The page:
Email Address. Sign In. Reliability Analysis for Multi-Component Systems Subject to Multiple Dependent Competing Failure Processes Abstract: For complex multi-component systems with each component experiencing multiple failure processes due to simultaneous exposure to degradation and shock loads, we developed a new multi-component system reliability model, and applied two different preventive maintenance policies.
This new model extends previous research, and is different from related previous research by considering an assembled system of degrading components with s-dependent failure times resulting from shared shock exposure.
Previous research primarily pertained to a single component or simple system, or systems with s-independent failure processes and failure times. In our new system model, the individual failure processes for each component and the component failure processes are all s-dependent. These models can be applied directly, or customized for many complex systems with multiple components that experience s-dependent competing failure processes.
In this model, each component can fail due to a soft failure process, or a hard failure process. These two component failure processes are mutually competing and s-dependent. If one component fails relatively frequently, it is likely that the number of shocks is relatively large, and these shocks impact all components potentially causing them to fail more often as well.
Therefore, failure processes of all components are also s-dependent. An age replacement policy and an inspection-based maintenance policy are applied for a system with multiple components.
The optimal replacement interval or inspection times are determined by minimizing a cost rate function. The model is demonstrated on several examples.
Reliability of Systems
Article :. Date of Publication: 24 January DOI: Need Help?We have already discussed reliability and availability basics in a previous article. This article will focus on techniques for calculating system availability from the availability information for its components. System Availability is calculated by modeling the system as an interconnection of parts in series and parallel.
The following rules are used to decide if components should be placed in series or parallel:. As stated above, two parts X and Y are considered to be operating in series if failure of either of the parts results in failure of the combination. The combined system is operational only if both Part X and Part Y are available. From this it follows that the combined availability is a product of the availability of the two parts. The combined availability is shown by the equation below:. The implications of the above equation are that the combined availability of two components in series is always lower than the availability of its individual components.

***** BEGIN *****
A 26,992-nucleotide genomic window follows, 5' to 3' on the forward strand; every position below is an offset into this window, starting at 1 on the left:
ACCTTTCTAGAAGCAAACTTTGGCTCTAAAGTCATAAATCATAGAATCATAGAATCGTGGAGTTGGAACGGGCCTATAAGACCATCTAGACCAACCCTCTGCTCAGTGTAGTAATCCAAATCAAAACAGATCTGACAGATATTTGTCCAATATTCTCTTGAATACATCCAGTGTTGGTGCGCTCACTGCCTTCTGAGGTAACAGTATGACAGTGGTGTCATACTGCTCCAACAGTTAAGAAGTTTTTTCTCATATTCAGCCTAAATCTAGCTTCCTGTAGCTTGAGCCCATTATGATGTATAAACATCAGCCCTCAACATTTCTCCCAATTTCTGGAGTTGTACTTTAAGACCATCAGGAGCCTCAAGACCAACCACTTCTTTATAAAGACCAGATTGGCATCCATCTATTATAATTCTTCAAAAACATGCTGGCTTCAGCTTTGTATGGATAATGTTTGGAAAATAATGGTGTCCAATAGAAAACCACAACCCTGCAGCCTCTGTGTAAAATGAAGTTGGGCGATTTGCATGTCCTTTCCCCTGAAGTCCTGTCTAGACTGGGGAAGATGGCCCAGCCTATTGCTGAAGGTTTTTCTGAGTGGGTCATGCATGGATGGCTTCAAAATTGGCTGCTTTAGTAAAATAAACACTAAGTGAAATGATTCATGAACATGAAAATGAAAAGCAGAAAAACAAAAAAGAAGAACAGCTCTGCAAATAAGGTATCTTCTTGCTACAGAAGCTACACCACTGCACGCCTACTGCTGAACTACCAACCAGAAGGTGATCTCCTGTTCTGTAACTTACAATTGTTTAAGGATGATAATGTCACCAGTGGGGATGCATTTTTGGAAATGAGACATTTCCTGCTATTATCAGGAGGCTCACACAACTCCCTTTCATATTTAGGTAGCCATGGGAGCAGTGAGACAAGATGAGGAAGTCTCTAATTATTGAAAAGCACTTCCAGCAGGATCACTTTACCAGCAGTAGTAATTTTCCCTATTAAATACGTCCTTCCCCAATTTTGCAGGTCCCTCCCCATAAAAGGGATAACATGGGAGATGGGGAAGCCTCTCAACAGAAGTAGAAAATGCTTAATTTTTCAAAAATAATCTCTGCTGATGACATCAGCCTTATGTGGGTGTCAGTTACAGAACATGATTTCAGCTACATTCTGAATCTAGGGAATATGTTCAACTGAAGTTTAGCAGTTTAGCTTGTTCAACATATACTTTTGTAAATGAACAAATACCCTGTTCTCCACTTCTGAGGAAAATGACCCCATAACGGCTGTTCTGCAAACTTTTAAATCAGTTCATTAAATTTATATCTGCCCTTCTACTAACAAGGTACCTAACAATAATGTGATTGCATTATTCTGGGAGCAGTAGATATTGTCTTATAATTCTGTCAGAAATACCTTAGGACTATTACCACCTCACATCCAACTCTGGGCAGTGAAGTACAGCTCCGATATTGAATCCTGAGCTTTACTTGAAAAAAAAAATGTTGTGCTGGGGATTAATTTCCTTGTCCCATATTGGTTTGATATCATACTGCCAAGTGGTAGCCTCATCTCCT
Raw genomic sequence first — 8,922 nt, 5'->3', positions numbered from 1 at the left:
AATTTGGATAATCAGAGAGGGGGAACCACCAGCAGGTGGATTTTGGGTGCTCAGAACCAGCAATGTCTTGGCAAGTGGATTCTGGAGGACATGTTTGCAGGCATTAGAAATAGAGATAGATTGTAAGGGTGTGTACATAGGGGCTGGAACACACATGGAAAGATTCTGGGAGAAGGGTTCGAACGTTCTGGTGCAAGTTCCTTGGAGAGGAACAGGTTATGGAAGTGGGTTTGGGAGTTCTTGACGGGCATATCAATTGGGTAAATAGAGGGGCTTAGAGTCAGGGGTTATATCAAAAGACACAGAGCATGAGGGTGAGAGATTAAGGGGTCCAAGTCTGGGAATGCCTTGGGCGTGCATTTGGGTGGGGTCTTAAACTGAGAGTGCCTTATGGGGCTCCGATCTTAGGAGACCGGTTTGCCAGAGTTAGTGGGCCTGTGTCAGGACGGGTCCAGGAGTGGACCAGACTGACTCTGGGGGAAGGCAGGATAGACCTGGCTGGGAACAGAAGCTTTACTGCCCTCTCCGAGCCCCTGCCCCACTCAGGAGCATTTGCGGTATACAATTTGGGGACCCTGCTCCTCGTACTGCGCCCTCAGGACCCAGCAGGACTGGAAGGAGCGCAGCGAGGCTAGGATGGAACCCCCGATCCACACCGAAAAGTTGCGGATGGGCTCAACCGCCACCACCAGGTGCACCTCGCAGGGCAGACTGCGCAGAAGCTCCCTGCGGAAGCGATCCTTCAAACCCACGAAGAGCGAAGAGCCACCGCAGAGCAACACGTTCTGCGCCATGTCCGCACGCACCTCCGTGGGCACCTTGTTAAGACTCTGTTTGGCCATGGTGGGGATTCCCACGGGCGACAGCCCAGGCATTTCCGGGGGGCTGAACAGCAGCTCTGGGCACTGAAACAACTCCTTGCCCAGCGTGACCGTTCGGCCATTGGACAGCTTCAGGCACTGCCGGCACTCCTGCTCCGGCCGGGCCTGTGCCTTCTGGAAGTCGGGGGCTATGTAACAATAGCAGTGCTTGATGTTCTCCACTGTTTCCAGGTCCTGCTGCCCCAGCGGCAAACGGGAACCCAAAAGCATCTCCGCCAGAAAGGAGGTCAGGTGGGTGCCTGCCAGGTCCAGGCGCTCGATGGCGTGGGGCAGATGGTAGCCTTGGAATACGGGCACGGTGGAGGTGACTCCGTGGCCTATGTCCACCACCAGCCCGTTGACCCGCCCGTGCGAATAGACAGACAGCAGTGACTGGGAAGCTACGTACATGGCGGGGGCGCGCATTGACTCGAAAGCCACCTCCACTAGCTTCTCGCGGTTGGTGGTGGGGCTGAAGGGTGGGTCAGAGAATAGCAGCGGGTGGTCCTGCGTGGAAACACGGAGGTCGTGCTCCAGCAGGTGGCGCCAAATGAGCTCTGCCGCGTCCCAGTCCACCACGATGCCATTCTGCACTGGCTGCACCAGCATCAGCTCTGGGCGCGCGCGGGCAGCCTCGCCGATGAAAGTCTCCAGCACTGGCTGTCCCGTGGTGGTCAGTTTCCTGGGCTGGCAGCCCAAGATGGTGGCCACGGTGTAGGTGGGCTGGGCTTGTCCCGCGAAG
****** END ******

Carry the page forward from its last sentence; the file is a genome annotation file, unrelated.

Consider the system in the figure above. Part X and Y are connected in series. The table below shows the availability and downtime for individual components and the series combination. From the above table it is clear that even though a very high availability Part Y was used, the overall availability of the system was pulled down by the low availability of Part X.
This just proves the saying that a chain is as strong as the weakest link. More specifically, a chain is weaker than the weakest link. As stated above, two parts are considered to be operating in parallel if the combination is considered failed when both parts fail.
The combined system is operational if either is available. From this it follows that the combined availability is 1 - both parts are unavailable.
RBDs and Analytical System Reliability
The implications of the above equation are that the combined availability of two components in parallel is always much higher than the availability of its individual components.
Two instances of Part X are connected in parallel. The table below shows the availability and downtime for individual components and the parallel combination. From the above table it is clear that even though a very low availability Part X was used, the overall availability of the system is much higher.
Thus parallel operation provides a very powerful mechanism for making a highly reliable system from low reliability. For this reason, all mission critical systems are designed with redundant components.
Different redundancy techniques are discussed in the Hardware Fault Tolerance article. Consider a system like the Xenon switching system. The system has been designed to incrementally add XEN cards to handle subscriber load. Now consider the case of a Xenon switch configured with 10 XEN cards. Should we consider the system to be unavailable when one XEN card fails? In such systems where failure of a component leads to some users losing service, system availability has to be defined by considering the percentage of users affected by the failure.